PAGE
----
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forming him of the secret of the draught, and telling him he must immediately return to Verona, and deliver her from the vault, where she was laid.

Upon this detail, which in the original is very long, Roselo begins to breathe. His hopes how. ever are intermixed with fears; he dreads arriving too late ; that Julia, awakening in that dreadful place, should die with horror, or faint away, and expire in the midst of that profound sleep: he departs immediately for Verona; Marin follows him with great regret; and, upon Anselm's describing the dreadfulness of the vault, declares he hates keeping company with the dead; and that when his master pays them a visit, he thinks it his duty to wait only at the door.

“A change of scene brings the spectator back again to Verona, and to the palace of the Duke. Count Paris is there in mourning, regretting Julia, and the Duke endeavours in vain to console him. Antonio comes in, sensibly touched at the fate of his daughter : but having no heir, Maximilian proposes to him, his marrying Dorothea, his nearest relation, to hinder the great treasures he possesses, from being dispersed into different families; and he consents to it.

“A new scene then appears; the family-vault of the Castelvins, surrounded with objects too melancholy for any theatre but the Spanish. Julia awakens : her amazement, her terror, her love, and surprise, furnish her in that dreadful darkness with a beautiful soliloquy, at the close of which Roselo enters. Their re-union is accompanied with the most tender, and moving sentiments.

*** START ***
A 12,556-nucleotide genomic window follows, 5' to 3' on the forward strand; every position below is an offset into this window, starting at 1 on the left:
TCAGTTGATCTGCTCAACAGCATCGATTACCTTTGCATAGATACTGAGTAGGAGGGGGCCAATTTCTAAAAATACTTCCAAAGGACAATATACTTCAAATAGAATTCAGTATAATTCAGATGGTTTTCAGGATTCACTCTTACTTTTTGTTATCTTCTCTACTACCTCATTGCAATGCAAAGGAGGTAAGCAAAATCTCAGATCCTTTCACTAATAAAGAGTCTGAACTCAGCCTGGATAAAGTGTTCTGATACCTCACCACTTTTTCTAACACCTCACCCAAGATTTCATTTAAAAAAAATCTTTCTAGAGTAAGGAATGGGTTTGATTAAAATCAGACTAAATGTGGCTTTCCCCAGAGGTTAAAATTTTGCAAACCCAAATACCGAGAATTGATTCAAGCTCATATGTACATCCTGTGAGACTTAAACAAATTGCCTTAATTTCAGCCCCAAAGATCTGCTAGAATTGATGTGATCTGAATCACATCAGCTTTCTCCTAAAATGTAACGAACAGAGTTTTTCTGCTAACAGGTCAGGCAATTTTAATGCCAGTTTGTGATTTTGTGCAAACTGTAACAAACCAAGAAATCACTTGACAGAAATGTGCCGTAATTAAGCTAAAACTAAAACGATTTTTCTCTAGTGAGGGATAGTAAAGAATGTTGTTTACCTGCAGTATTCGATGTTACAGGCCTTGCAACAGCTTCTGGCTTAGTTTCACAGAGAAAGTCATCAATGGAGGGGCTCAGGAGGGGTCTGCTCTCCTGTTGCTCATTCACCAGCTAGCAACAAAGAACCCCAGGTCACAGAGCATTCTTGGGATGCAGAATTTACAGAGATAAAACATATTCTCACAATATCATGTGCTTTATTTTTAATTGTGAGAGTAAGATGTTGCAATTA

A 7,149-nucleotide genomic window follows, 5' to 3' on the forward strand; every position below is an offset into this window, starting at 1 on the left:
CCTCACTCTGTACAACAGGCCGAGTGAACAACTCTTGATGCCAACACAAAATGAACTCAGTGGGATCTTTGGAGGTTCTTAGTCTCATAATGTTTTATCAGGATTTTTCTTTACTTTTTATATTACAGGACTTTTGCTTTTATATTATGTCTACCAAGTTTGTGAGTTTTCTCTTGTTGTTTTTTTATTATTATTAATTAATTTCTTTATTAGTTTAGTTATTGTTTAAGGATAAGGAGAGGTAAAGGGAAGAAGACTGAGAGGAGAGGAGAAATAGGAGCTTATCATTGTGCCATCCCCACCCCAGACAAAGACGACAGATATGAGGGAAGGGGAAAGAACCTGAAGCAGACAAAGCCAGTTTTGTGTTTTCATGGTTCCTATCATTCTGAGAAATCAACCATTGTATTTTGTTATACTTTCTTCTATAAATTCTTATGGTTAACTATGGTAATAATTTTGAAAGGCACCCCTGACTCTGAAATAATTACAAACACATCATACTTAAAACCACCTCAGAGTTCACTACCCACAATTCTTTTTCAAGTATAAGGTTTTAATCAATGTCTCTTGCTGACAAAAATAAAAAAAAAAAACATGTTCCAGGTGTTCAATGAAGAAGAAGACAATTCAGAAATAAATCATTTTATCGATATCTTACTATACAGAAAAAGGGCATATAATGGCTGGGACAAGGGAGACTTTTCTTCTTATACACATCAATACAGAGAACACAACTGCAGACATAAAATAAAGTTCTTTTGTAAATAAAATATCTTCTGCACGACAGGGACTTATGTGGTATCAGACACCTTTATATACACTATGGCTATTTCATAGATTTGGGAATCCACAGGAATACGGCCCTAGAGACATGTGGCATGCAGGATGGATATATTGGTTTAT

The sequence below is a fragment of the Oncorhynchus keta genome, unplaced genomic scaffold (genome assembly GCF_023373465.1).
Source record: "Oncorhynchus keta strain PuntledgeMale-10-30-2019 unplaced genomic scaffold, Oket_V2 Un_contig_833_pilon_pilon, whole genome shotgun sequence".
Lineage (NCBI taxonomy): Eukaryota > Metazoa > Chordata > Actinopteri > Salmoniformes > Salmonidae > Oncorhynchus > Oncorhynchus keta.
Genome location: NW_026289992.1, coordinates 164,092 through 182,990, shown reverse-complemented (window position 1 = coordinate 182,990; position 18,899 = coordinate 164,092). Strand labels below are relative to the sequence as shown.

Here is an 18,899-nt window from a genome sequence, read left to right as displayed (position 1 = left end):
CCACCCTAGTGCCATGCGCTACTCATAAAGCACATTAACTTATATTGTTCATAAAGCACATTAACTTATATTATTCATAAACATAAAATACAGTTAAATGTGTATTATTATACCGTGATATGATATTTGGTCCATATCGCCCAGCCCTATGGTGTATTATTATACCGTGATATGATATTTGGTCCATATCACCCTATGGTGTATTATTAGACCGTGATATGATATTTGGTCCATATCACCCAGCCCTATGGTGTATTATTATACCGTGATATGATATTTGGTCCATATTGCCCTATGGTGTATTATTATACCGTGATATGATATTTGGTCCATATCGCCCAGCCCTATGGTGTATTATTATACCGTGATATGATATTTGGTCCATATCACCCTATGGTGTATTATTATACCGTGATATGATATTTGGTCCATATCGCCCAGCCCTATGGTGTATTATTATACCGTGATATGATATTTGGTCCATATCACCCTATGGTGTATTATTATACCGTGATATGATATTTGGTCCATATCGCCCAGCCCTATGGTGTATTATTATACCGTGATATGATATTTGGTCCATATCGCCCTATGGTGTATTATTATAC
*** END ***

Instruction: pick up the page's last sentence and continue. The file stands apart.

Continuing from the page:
They escape happily out of Verona ; and not knowing where to conceal themselves, take refuge in a castle belonging to Julia's father, but where he never came.

There the last scenes pass.

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Julia, Roselo, Anselm, and Marin, are disguised like peasants. Their design is, to stay a day or two in the castle, till they find a convenience to go off; but fortune decides it otherwise.

“ Antonio repairs to this castle, to celebrate his marriage with Dorothea; Theobald (her father), and several other Castelvin noblemen, accompany them. Their arrival obliges Roselo and his party to conceal themselves in different parts of the castle; the keeper does not know them, but their behaviour and liberality engage him to secresy.

“ As Julia is concealed close to the room her father is in, she hears him alone, lamenting her destiny. She speaks to him; he, in the greatest horror, imagines it her shade; and this odd conversation brings on the catastrophe.